With the recession stubbornly lingering, many small and medium businesses (SMBs) are still pinching pennies and looking to trim expenses. Dimdim, which provides free Web conferencing for up to 20 users, and charges just $25 per month for Dimdim Pro (which supports unlimited meetings for up to 50 users) gives SMBs a way to eliminate or cut Web conferencing costs painlessly.
Dimdim’s radical contention is that Web conferencing should be free for small meetings, and less costly for larger ones with more bells and whistles is certainly grabbing the attention of Web conferencing users–as evidenced by Dimdim’s assertion that 5 million people in 195 countries are now using Dimdim for about 3 million minutes every day. It also must be rattling the likes of Webex, Citrix GoToMeeting and other web conferencing vendors, whose services look pretty pricey when stacked up against Dimdim. How does Dimdim do it, and can the vendor make this model work?
How Does Dimdim Do It?
Dimdim employs a freemium model, but there’s nothing chintzy about the services it provides. Dimdim provides audio, web and video conferencing features, along with desktop sharing, and support both Windows and Mac operating systems. No download or invite is required to join a Dimdim conference–all you need is a URL to join. One click from the URL whisks you to the presenter’s desktop–making it ideal for ad hoc meetings. Once you’re in the conference, you can see the presenter on a video screen (two-way video also lets him see you–if you’ve changed out of your fluffy bathrobe and give permission) and chat online and via the audio line. You can also record your Dimdim meetings in the paid version.
The service is available in 3 flavors:
- Free, for up to 20 meeting participants.
- Pro, for up to 50 participants, with additional capabilities for custom room branding (you can remove the Dimdim logo and pop in your own), and mashups for integrating Dimdim with other tools. Pro pricing is $25/month.
- Webinar, priced at $90/month, which adds meeting reporting and analytics and supports up to 1,000 attendees.
Dimdim’s goal is to be the “iPod of Web conferencing services.” We’ve been using Dimdim for many of our SMB Group web conferences for over a year, I can vouch that it’s clean, simple interface usually lives up to this promise (I’ve had a couple of glitches with downloading the code to share my screen, and full screen never really seems to take up the full screen, but other than that, all has been good). In fact, there has been more than one occasion when a client was using a pricier Web conferencing service that crashed out, or didn’t work on my Mac. So, we fired up Dimdim and were back in the meeting in just a couple of minutes.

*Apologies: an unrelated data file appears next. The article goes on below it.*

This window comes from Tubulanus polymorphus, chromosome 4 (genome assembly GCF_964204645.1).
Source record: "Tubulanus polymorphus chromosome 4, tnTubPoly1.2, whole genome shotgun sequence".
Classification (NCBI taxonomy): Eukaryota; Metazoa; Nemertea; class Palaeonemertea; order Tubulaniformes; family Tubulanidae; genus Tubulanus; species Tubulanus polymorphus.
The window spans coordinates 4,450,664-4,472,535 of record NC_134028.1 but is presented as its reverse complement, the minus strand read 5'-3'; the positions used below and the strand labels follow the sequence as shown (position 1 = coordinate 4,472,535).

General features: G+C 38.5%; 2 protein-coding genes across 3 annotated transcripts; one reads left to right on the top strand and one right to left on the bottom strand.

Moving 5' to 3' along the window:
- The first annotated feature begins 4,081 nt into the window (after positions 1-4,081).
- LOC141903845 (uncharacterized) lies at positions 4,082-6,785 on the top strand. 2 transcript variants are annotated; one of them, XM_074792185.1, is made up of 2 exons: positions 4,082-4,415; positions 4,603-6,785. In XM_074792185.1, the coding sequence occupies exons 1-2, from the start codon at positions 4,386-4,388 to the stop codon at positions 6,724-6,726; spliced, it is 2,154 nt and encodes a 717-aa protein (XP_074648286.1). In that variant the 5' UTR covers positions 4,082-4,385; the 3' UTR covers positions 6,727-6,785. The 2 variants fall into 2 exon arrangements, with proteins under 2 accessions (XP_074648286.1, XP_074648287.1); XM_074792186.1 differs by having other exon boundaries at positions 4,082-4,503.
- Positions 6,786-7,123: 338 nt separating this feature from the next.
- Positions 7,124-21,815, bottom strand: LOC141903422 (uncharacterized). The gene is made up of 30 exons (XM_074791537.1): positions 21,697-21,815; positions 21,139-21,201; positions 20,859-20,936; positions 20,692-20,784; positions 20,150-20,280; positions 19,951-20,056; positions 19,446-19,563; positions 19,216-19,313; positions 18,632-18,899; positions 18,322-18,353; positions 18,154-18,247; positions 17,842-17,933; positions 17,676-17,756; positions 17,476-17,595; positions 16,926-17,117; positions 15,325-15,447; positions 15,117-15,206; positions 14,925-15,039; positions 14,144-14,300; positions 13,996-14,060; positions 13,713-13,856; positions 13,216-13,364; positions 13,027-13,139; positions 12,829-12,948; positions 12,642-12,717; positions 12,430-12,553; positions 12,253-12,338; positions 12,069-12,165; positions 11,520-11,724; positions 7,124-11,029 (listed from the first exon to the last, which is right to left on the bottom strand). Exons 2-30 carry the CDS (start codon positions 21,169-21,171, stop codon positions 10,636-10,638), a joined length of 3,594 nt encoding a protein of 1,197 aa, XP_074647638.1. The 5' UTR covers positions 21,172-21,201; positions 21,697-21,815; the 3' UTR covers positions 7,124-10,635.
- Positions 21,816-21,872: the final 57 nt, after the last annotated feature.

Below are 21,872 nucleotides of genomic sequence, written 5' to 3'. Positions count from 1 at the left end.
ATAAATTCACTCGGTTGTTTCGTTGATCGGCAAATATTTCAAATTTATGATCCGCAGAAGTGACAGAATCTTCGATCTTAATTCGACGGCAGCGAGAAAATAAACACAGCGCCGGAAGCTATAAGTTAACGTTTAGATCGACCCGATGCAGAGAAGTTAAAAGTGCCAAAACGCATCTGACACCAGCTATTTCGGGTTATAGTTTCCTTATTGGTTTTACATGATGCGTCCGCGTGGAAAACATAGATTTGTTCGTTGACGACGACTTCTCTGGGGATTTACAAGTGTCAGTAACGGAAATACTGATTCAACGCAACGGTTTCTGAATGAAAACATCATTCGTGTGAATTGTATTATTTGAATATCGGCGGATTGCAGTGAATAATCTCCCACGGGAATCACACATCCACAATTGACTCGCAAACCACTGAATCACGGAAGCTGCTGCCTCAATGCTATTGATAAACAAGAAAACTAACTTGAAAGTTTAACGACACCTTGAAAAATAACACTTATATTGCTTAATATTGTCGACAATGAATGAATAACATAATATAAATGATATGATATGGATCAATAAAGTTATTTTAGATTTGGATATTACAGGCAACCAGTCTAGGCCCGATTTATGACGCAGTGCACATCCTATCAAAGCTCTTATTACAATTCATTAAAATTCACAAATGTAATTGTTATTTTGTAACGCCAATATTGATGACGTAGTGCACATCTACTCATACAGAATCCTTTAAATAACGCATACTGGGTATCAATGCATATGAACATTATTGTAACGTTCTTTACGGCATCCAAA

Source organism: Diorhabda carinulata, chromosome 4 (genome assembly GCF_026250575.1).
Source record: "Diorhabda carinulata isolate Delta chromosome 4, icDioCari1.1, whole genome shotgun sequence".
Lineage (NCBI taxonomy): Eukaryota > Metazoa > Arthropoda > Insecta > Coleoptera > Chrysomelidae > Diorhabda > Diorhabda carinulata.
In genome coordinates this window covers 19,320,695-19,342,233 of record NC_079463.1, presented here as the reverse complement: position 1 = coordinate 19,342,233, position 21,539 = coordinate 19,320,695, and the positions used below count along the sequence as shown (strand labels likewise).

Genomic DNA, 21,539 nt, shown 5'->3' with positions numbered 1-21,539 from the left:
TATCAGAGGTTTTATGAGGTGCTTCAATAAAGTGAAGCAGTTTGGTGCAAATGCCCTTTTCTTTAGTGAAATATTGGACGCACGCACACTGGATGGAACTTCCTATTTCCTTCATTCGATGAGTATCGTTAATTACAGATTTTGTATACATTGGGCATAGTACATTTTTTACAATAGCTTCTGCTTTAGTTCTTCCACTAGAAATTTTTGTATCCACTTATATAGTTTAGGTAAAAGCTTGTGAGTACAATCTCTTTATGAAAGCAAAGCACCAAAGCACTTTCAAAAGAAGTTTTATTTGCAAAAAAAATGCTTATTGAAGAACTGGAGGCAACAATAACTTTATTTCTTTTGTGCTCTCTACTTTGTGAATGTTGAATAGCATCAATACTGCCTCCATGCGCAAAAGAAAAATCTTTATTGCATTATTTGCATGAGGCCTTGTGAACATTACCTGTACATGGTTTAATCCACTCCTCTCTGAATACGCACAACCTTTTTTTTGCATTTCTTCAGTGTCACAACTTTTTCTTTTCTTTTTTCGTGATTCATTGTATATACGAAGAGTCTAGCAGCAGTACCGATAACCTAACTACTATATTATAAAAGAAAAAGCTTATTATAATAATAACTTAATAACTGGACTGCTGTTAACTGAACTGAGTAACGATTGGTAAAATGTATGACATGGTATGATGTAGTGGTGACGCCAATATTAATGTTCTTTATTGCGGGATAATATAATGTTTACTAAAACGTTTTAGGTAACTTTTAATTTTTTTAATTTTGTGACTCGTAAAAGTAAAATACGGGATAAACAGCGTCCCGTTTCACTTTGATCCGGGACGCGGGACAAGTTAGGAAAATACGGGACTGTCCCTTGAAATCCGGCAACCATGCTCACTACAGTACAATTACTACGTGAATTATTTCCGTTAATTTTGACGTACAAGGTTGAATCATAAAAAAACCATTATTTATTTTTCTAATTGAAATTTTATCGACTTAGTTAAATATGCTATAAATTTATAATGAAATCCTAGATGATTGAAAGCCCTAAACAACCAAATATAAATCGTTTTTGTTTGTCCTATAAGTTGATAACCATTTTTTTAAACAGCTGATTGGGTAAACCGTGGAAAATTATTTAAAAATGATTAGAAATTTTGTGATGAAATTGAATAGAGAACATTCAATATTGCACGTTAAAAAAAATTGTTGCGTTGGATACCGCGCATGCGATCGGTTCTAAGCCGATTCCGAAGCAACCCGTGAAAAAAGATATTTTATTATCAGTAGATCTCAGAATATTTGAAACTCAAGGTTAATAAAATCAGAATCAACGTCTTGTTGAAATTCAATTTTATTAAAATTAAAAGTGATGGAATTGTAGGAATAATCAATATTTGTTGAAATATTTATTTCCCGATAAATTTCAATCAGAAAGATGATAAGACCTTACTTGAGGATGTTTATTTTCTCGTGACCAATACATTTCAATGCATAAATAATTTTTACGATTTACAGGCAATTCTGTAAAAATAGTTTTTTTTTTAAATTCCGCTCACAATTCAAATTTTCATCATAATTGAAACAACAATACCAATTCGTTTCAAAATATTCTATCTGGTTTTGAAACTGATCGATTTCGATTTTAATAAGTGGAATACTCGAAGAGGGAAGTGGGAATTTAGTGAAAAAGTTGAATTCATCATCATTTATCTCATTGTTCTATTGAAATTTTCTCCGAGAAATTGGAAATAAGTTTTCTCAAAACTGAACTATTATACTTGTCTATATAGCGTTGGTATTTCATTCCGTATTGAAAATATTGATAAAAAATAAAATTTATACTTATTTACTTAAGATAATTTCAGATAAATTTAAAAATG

Backed by several million dollars of capital funding from the likes of Draper Richards, Index Ventures and Nexus India Capital, Dimdim has built its offerings on open source software and leverages Amazon S3/EC2. Dimdim makes its source code available to developers and others so that they can tailor it to their requirements.
Will Dimdim Make the Freemium Model Work?
As we discussed in the SMB Group’s 2010 Top Ten SMB Technology Trends, there’s no such thing as a perpetual free lunch. Vendors using the freemium model have to scale and convert some percentage of their users–typically 5 percent to 10 percent– to their paid offerings.
As Dimdim passes the 1 million registered users bar this month, it is scaling up to the kind of volume it needs to make this model work. The vendor also indicates that it is on track and achieving critical conversion goals. To keep the pipeline growing, Dimdim proactively encourages referrals via its Dimsum program. Dimdim users (even free ones) can refer friends and colleagues to try or buy Dimdim can earn up to $120 per referral. Dimdim also has an affiliate program for those who want to promote Dimdim solutions directly to their customers or online audience (FYI, neither I nor the SMB Group is a Dimdim affiliate).
In March, Dimdim also started private labeling and selling its solutions through some big providers, which already account for 20% of its business. In addition, Dimdim is taking advantage of application marketplaces, such as Intuit Workplace and Google Apps Marketplace, to gain market traction.
Dimdim’s Web conferencing service is innovative and easy to use. By making the free service available for up to 20 attendees, enabling 1-click meeting attendance, and putting the Mac on a level playing field with Windows, Dimdim has removed many barriers to using Web conferencing. While the combination of rapid, high volume viral growth and paid conversions is a tough code to crack, it appears that Dimdim has developed a successful formula to make the model work.